Jimmy didn't know just what rejoinder to make, and so he made none. As a matter of fact, he had not realized that he had said or done anything to win her confidence, nor could he explain his attitude toward her in the light of what he knew of her life and vocation. There is a type of man that respects and reveres woman-hood for those inherent virtues which are supposed to be the natural attributes of the sex because in their childhood they have seen them exemplified in their mothers, their sisters and in the majority of women and girls who were parts of the natural environment of their early lives.

It is difficult ever entirely to shatter the faith of such men, and however they may be wronged by individuals of the opposite sex their subjective attitude toward woman in the abstract is one of chivalrous respects. As far as outward appearances were concerned Little Eva might have passed readily as a paragon of all the virtues. As yet, there was no sign nor line of dissipation marked upon her piquant face, nor in her consociation with Jimmy was there ever the slightest reference to or reminder of her vocation.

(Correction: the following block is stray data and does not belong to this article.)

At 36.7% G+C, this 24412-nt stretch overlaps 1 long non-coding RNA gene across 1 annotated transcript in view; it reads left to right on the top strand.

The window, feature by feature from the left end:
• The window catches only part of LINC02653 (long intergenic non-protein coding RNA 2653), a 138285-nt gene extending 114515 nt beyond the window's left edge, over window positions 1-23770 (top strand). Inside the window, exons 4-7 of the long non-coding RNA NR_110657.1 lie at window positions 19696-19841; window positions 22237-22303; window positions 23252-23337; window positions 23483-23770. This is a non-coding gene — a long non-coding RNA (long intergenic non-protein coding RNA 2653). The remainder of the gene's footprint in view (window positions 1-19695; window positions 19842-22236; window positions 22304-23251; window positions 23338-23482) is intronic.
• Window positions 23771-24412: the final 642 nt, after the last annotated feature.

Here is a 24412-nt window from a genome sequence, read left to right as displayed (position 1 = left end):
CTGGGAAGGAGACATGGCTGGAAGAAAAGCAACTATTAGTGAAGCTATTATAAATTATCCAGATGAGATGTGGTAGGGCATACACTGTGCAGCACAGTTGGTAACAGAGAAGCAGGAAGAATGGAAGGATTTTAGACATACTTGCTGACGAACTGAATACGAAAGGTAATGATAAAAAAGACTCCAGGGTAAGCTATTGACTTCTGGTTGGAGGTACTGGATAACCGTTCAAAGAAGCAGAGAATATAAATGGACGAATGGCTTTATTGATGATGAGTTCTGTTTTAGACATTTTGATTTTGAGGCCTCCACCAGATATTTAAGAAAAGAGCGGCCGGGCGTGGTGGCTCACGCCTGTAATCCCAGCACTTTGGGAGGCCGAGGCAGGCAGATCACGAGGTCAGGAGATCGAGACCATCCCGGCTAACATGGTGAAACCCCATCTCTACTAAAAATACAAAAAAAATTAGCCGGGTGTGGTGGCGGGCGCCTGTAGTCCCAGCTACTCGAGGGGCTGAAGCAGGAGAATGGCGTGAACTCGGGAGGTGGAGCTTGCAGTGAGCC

They chose a quiet and eminently respectable dining place, and after they had ordered, Jimmy spread upon the table an evening paper he had purchased upon the street.

"Help me find a job," he said to the girl, and together the two ran through the want columns.

"Here's a bunch of them," cried the girl laughingly, "all in one ad. Night cook, one hundred and fifty dollars; swing man, one hundred and forty dollars; roast cook, one hundred and twenty dollars; broiler, one hundred and twenty dollars. I'd better apply for that. Fry cook, one hundred and ten dollars. Oh, here's something for Steve Murray: chicken butcher, eighty dollars; here's a job I'd like," she cried, "ice-cream man, one hundred dollars."

"Quit your kidding," said Jimmy. "I'm looking for a job, not an acrostic."

"Well," she said, "here are two solid pages of them, but nobody seems to want a waiter. What else can you do?" she asked smiling up at him.

"I can drive a milk-wagon," said Jimmy, "but the drivers are all on strike."